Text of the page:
In 2012 the Midwifery Care Act was passed. For the past 2 years, the Medical Board of Examiners has been working on the Midwifery Rules for those laws. In the next coming weeks we will be sharing our thoughts on these rules. This blog addresses the limitations on water birth in the Louisiana Midwifery Rules.
If you haven’t seen the Midwifery Rules, you can read them here.
Here is the excerpt regarding water birth:
Despite ACOG’s position on water births being labeled as opinion, the midwifery rules draft defers to ACOG’s opinion for deciding whether water births are allowed. Their opinion is that there is minimal benefit to water immersion therapy.
Water birth has increased in popularity over the last 30 years and unfortunately, there has been little research on the possible risks of water birth.In Europe, some studies have found similar perinatal mortality rates when comparing water births and conventional births.
According to the Royal College of Obstetrician and Gynecologists, there might be a theoretical risk of water embolism, which occurs when water enters the mother’s blood stream. Though the British Medical Journal is 95% confident in the safety of water births, they see a possible risk of water aspiration. If the baby is experiencing stress in the birth canal or if the umbilical cord becomes kinked or twisted, the baby might gasp for air with the possibility of inhaling water. This would be a rare occurrence because babies do not normally inhale until they are exposed to air. They continue to receive oxygen through the umbilical cord until they start to breathe on their own or until the cord is cut.
The final potential risk is that the umbilical cord could snap as the baby is brought to the surface of the water. This can be prevented by using caution when lifting the baby up to the mother’s chest.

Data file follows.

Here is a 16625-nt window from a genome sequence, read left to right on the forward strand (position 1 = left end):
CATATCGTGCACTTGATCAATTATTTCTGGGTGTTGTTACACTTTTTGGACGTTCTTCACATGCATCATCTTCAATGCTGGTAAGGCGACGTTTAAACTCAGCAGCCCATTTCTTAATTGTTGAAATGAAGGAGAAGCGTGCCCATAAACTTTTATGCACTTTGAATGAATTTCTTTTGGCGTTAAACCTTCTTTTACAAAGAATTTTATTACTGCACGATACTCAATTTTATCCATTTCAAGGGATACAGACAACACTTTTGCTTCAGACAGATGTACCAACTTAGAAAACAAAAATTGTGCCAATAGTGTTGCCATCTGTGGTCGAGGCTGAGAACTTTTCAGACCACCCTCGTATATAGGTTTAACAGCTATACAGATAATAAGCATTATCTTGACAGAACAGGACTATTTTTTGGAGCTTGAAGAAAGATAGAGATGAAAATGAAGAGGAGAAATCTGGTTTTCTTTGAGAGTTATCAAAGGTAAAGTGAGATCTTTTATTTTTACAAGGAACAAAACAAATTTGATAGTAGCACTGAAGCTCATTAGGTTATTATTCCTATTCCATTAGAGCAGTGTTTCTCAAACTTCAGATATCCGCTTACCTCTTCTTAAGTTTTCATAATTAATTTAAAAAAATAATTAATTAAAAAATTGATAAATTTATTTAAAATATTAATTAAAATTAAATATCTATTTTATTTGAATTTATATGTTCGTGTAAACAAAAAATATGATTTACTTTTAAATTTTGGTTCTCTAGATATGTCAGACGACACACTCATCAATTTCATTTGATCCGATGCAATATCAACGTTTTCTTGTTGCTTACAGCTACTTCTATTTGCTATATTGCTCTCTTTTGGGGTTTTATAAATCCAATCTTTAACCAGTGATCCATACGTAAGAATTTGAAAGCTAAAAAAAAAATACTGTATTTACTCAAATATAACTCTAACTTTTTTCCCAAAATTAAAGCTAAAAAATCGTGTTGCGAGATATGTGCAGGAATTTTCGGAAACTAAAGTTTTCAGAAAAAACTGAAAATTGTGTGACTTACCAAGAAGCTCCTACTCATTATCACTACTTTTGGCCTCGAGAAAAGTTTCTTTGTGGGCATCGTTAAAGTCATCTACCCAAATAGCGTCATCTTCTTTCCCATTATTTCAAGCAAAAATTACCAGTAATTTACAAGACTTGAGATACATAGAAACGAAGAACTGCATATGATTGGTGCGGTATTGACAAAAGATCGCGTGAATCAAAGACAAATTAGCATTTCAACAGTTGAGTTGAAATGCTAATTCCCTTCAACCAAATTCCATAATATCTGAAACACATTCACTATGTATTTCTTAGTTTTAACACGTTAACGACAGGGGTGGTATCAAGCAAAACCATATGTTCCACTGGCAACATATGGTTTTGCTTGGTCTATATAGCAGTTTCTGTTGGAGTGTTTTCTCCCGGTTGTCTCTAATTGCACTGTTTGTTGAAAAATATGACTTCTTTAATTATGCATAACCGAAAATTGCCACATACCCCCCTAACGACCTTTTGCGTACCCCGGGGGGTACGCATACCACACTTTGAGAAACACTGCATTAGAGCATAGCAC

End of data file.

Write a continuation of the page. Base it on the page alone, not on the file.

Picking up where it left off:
While ACOG may not be convinced that water birth has many benefits, this mama is! I gave birth to my second daughter in our large garden tub. I labored on a birth ball and standing/swaying until I felt that being immersed in water would help me. I was in transition, the most intense part of the first stage of labor. As soon as I got into the tub I noticed an immediate decrease in the intensity of the pain I was experiencing. I felt lighter, the contractions were less intense, it was a huge relief. Just the movement of the water itself was soothing. Listening to the sounds of water is therapeutic in general, and I definitely experienced this during my labor. I had my baby girl with no tears or injuries to her or myself, in comparison to my first, a non-water birth, in which I had significant injury to the perineum (And my first baby was a pound and a half smaller than my water birth baby!).
This testimony of water birth is not unique to my experience. There is a reason water birth is increasing in popularity. Midwives should be allowed to assess their clients to determine if a water birth is a safe option for them. This birthing option should not be limited or taken away.
Whether you have ever had a water birth, would one day like to birth in water, or don’t care either way, this is another way our rights and options as birthing woman are being stripped from us.
Many women choose midwives as their care providers because of the natural pain relief options that are available when under the midwifery model of care. Rules such as this are tying the hands of Louisiana midwives and further limiting birthing options in Louisiana.
What are your thoughts so far? We would love to hear from consumers!